Agencies

[Federal Register Volume 85, Number 129 (Monday, July 6, 2020)]
[Notices]
[Pages 40315-40317]
From the Federal Register Online via the Government Publishing Office [www.gpo.gov]
[FR Doc No: 2020-14398]


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DEPARTMENT OF THE INTERIOR

National Park Service

[NPS-WASO-NAGPRA-NPS0030387; PPWOCRADN0-PCU00RP14.R50000]


Notice of Inventory Completion: U.S. Department of the Interior, 
Bureau of Reclamation, Interior Region 10, California-Great Basin, 
Sacramento, CA

AGENCY: National Park Service, Interior.

ACTION: Notice.

-----------------------------------------------------------------------

SUMMARY: The U.S. Department of the Interior, Bureau of Reclamation, 
Interior Region 10, California-Great Basin (Reclamation Region 10), has 
completed

[[Page 40316]]

an inventory of human remains and associated funerary objects, in 
consultation with the appropriate Indian Tribes or Native Hawaiian 
organizations, and has determined that there is a cultural affiliation 
between the human remains and associated funerary objects and present-
day Indian Tribes or Native Hawaiian organizations. Lineal descendants 
or representatives of any Indian Tribe or Native Hawaiian organization 
not identified in this notice that wish to request transfer of control 
of these human remains and associated funerary objects should submit a 
written request to Reclamation Region 10. If no additional requestors 
come forward, transfer of control of the human remains and associated 
funerary objects to the lineal descendants, Indian Tribes, or Native 
Hawaiian organizations stated in this notice may proceed.

DATES: Lineal descendants or representatives of any Indian Tribe or 
Native Hawaiian organization not identified in this notice that wish to 
request transfer of control of these human remains and associated 
funerary objects should submit a written request with information in 
support of the request to the Reclamation Region 10 at the address in 
this notice by August 5, 2020.

ADDRESSES: Melanie Ryan, NAGPRA Specialist/Physical Anthropologist, 
Bureau of Reclamation, Interior Region 10, California-Great Basin, MP-
153, 2800 Cottage Way, Sacramento, CA 95825, telephone (916) 978-5526, 
email [email protected].

SUPPLEMENTARY INFORMATION: Notice is here given in accordance with the 
Native American Graves Protection and Repatriation Act (NAGPRA), 25 
U.S.C. 3003, of the completion of an inventory of human remains and 
associated funerary objects under the control of the U.S. Department of 
the Interior, Bureau of Reclamation, Interior Region 10, California-
Great Basin, Sacramento, CA. The human remains and associated funerary 
objects were removed from lands in Ventura County, CA.
    This notice is published as part of the National Park Service's 
administrative responsibilities under NAGPRA, 25 U.S.C. 3003(d)(3). The 
determinations in this notice are the sole responsibility of the 
museum, institution, or Federal agency that has control of the Native 
American human remains and associated funerary objects. The National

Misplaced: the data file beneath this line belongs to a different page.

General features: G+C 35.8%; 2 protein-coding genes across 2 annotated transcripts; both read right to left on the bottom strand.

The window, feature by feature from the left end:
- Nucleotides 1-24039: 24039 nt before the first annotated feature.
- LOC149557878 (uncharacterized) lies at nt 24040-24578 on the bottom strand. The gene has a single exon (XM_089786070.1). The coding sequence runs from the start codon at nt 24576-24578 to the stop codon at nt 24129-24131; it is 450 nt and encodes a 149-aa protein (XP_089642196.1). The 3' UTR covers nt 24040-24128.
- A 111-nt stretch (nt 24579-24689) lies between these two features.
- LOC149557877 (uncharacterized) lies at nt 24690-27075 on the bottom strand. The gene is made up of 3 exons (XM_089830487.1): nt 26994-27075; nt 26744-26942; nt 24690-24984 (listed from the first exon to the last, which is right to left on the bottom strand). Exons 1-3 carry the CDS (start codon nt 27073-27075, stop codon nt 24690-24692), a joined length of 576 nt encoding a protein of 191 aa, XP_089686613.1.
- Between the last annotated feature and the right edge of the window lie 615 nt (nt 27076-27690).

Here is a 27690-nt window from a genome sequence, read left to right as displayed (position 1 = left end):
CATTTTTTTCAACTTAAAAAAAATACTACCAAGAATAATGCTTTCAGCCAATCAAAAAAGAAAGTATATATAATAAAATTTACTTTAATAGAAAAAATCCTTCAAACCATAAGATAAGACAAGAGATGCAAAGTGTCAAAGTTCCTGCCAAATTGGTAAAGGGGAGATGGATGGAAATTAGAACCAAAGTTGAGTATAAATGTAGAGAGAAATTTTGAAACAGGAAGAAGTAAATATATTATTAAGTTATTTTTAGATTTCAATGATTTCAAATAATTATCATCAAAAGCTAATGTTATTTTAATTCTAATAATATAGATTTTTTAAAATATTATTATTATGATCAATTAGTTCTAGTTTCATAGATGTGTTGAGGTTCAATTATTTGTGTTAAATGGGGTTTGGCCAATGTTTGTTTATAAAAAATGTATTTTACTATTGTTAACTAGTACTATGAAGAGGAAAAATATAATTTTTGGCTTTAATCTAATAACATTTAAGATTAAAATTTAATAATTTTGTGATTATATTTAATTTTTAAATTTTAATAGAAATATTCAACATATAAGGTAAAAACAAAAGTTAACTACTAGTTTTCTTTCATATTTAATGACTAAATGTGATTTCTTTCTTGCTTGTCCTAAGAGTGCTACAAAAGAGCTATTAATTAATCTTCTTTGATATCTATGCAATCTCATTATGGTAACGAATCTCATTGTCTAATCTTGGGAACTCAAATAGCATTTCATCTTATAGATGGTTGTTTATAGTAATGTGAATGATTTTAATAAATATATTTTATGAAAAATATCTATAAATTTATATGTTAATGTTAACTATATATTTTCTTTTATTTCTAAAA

Park Service is not responsible for the determinations in this notice.

Consultation

    A detailed assessment of the human remains and associated funerary 
objects was made by Reclamation Region 10 professional staff in 
consultation with representatives of the Santa Ynez Band of Chumash 
Mission Indians of the Santa Ynez Reservation, California.

History and Description of the Remains

    In 1958 and 1959, the human remains of, at minimum, 15 individuals 
were removed from two sites in Ventura County, CA, owned by the Bureau 
of Reclamation--Las Casitas I (CA-VEN-48) and Las Casitas III (CA-VEN-
115). The human remains were removed during excavations carried out by 
the University of Southern California under the direction of William 
Wallace ahead of Reclamation's Ventura River Project and construction 
of the Casitas Dam, Dike, and Reservoir.
    In 1964, the collections from Las Casitas I and III were 
transferred from the University of Southern California to the 
University of California, Los Angeles (UCLA), where they remain in the 
custody of UCLA's Fowler Museum. In 2017, Reclamation Region 10 
discovered that the collections from Las Casita I and III are under 
Reclamation's control and contain human remains and associated funerary 
objects.
    The human remains from Las Casitas I (CA-VEN-48; UCLA Number 446) 
represent nine individuals--eight formal burials and 48 pieces of 
disarticulated, fragmentary remains. Evidence of rodent activity on the 
human remains might account for the disparate proveniences of the 48 
bone fragments. Among the human remains are two older adult females; 
one young adult male; two adult males; one older adult male; and two 
adults of indeterminate sex. No known individuals were identified. The 
95 associated funerary objects are 56 shell beads, 13 pieces of animal 
bone, 10 sandstone manos, three pieces of worked bone, four pieces of 
worked ochre, two pieces of chert debitage, one bone scraper, one chert 
scraper, one chert core, one chert projectile point, one quartzite 
core/hammerstone, one sandstone ground stone ball, and one stone 
fragment. (According to the Fowler Museum's records, there were 
originally 97 associated funerary objects, but one worked bone and one 
drilled cowrie shell were lost in a fire in 1970.)
    The human remains from Las Casitas III (CA-VEN-115; UCLA Number 
448) represent six individuals--five formal burials and 15 teeth 
recovered from a midden context. No known individuals were identified. 
The two associated funerary objects are shell beads. (According to the 
Fowler Museum's records, as of May 28, 1976, one chert scraper was 
apparently lost while on loan.)
    The amount of wear on the dentition and the associated artifacts 
indicate that the human remains are Native American. In consultation 
with the Santa Ynez Band of Chumash Mission Indians, of the Santa Ynez 
Reservation, California, Reclamation Region 10 determined that the land 
from which these human remains and associated funerary objects were 
removed is within traditional territory of the Chumash, and that the 
associated funerary objects are consistent with those groups who are 
ancestral to present day Chumash.

Determinations made by the U.S. Department of the Interior, Bureau of 
Reclamation, Interior Region 10, California-Great Basin Office

    Officials of the U.S. Department of the Interior, Bureau of 
Reclamation, Interior Region 10, California-Great Basin Office have 
determined that:
     Pursuant to 25 U.S.C. 3001(9), the human remains described 
in this notice represent the physical remains of 15 individuals of 
Native American ancestry.
     Pursuant to 25 U.S.C. 3001(3)(A), the 97 objects described 
in this notice are reasonably believed to have been placed with or near 
individual human remains at the time of death or later as part of the 
death rite or ceremony.
     Pursuant to 25 U.S.C. 3001(2), there is a relationship of 
shared group identity that can be reasonably traced between the Native 
American human remains and associated funerary objects and the Santa 
Ynez Band of Chumash Mission Indians of the Santa Ynez Reservation, 
California.

Additional Requestors and Disposition

    Lineal descendants or representatives of any Indian Tribe or Native 
Hawaiian organization not identified in this notice that wish to 
request transfer of control of these human remains and associated 
funerary objects should submit a written request with information in 
support of the request to Melanie Ryan, NAGPRA Specialist/Physical 
Anthropologist, Bureau of Reclamation, Interior Region 10, California-
Great Basin, MP-153, 2800 Cottage Way, Sacramento, CA 95825, telephone 
(916) 978-5526, email [email protected], by August 5, 2020. After that 
date, if no additional requestors have come forward, transfer of 
control of the human remains and associated funerary objects to the 
Santa Ynez Band of Chumash Mission Indians of the Santa Ynez 
Reservation, California may proceed.
    The U.S. Department of the Interior, Bureau of Reclamation, 
Interior Region

[[Page 40317]]

10, California-Great Basin Office is responsible for notifying the 
Santa Ynez Band of Chumash Mission Indians of the Santa Ynez 
Reservation, California that this notice has been published.

    Dated: May 27, 2020.
Melanie O'Brien,
Manager, National NAGPRA Program.
[FR Doc. 2020-14398 Filed 7-2-20; 8:45 am]
BILLING CODE 4312-52-P